“The real voyage of discovery consists not in seeking new landscapes, but in having new eyes.” ~ Marcel Proust
Serendipity was in full swing. After signing up for a writing course newsletter, a message arrived with an intriguing house sitting offer. Would I be available to look after a 15th century chateau in the heart of the French countryside for a month, or longer?
My reply was swift and affirmative, and within a few weeks I was landing in London and on the Eurostar for Paris.
By having always viewed travel as exciting and enlightening, Spirit opened doors for me. A soul receptive to new growth is blessed with all kinds of adventure to help in its progression.
My goals were two-fold for my month-long residence. First, I planned to keep a journal and second I wanted to use this opportunity to look for furnishings and fine art for my new business as an antiques broker. Having spent two years in London studying at Sotheby’s and getting a masters degree in Decorative Arts and Historic Interiors, this seemed like a match made in Heaven, the perfect opportunity for the start of my new career.
The day after my arrival in the City of Lights I rented a small, trusty Citroen and headed southwest to my house sitting assignment, in the area known affectionately by the locals as “La France Profonde”.
Just around Orleans, the heavens opened with a blizzard. What I expected to be a pleasant afternoon’s drive turned into a seven-hour marathon of grit and endurance. Thank goodness I had lived and driven in a snow belt in the U.S. and was accustomed to these conditions.
From Poitiers to Montmorillon to the chateau, I traveled in darkness. Finally reaching the chateau, which was now invisible in the blinding snowstorm and howling winds, a friendly female figure emerged from the front of the gatehouse.
I rolled down the window and was hurriedly greeted by Chantal, who immediately directed me, in half English, half French, to follow her in my car as she stepped quickly toward the chateau, inside the main gates.
Opening the chateau’s side door, Chantal politely ushered me inside and shaking off the snow in the narrow corridor, I soon emerged into the large kitchen. Chantal’s husband, Pierre, soon appeared, speaking French rapidly. This friendly couple quickly admitted me to the inner sanctum, the fold of France. Language and customs are no barriers to the heart and soul.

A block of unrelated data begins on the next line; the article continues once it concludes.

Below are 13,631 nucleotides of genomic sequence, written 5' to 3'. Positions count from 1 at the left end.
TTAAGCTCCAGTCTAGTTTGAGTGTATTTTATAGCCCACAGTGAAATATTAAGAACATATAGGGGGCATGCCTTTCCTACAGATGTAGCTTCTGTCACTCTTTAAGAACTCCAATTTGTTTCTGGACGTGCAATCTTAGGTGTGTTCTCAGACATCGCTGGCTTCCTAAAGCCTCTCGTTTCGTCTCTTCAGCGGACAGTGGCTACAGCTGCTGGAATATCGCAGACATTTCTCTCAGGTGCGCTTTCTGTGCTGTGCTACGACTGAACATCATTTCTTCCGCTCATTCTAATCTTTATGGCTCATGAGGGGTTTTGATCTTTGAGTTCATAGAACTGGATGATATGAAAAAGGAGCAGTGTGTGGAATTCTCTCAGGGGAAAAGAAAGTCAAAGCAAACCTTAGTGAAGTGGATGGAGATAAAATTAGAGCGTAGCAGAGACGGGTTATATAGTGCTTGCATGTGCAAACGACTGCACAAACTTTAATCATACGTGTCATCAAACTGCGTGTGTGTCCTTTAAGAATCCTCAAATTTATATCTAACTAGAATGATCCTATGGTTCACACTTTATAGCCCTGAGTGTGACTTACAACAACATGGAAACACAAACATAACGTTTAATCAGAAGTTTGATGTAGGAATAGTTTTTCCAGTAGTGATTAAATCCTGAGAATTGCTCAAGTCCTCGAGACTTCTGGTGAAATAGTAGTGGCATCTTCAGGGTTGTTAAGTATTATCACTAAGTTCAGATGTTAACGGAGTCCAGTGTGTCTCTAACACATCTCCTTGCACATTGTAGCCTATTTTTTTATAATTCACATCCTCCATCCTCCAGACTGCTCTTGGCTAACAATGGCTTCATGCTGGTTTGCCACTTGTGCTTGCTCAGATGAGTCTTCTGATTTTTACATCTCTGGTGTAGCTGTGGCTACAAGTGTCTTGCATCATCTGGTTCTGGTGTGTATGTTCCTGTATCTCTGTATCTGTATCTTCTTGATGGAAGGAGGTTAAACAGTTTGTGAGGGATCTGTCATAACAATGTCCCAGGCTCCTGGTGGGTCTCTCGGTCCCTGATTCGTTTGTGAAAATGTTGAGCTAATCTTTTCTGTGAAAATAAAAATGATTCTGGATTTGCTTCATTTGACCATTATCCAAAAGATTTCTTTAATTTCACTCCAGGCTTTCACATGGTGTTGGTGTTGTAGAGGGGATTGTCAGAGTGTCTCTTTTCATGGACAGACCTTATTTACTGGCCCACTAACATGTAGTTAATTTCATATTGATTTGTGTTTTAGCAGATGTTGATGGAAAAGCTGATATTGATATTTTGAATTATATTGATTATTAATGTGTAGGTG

As the month progressed, I would learn that there was indeed a Divine hand playing a part in my time here. For as I opened myself to learn another culture and absorb and accept all that La France Profonde had to offer, the rewards came quickly and in abundance. My diary grew and the new camera I had purchased to take photos of antiques was instead used for a new, unexpected endeavor — photographic art. This happy circumstance developed during my month’s sojourn, and was brought to an epiphany on a weekend visit to several chateaus in the Loire Valley.
First Chambord, built on a former marshland, with its pepper pot shaped chimneys, one for every day of the year. And then to Blois, Chaumont, Amboise and finally Chenonceau, following in the footsteps of pilgrims before me.
On a winter’s day, I entered the grounds of Chenonceau and stepped back in time. Guarded by sphinx statues and spanning the River Cher, I was led by a welcoming, unseen guide from one photographic opportunity to another. Through the manicured gardens and up through the levels of the chateau, until the piece de resistance came in view.
Stepping into the bedroom of Louise de Lorraine, sunlight began to stream through the southern facing window, and I felt the mighty presence of an enlightening and transformative power. And a story began to unfold.
Centuries ago, a beautiful, young French queen lost her heart’s true love, her beloved king. In the depth of her sorrow, she sought comfort in the healing spirit of God, through prayer within the sanctuary and solitude of her private quarters. Robed in long white gowns, she spent the remainder of her own life within the somber dark walls of this self-imposed exile.
Little did I know when I shot this photograph that like this queen, my life would also begin a spiritual journey that winter’s day. A ray of sunshine burst suddenly through the window of this royal apartment, and illuminated not only this brief moment in time, but also my soul.
“Then your light shall break forth like the dawn, and your healing shall spring up quickly.” ~ Isaiah 58:8
Featured photograph, award winning “Sanctuary, Chenonceau” by Teri Leigh Teed. One of my first “Healing Spirit Art” photographs, this was my Mom’s favorite.
My good friend from childhood, the Rev. Rusty Rabon, has penned a very special poem, “The Light of Life” in honor of this photograph, and Renee Phillips, New York art critic, has placed both works of art together on one of her websites. Please visit A Healing Synergy of Art and Poetry, on the Healing Power of ART & ARTISTS website.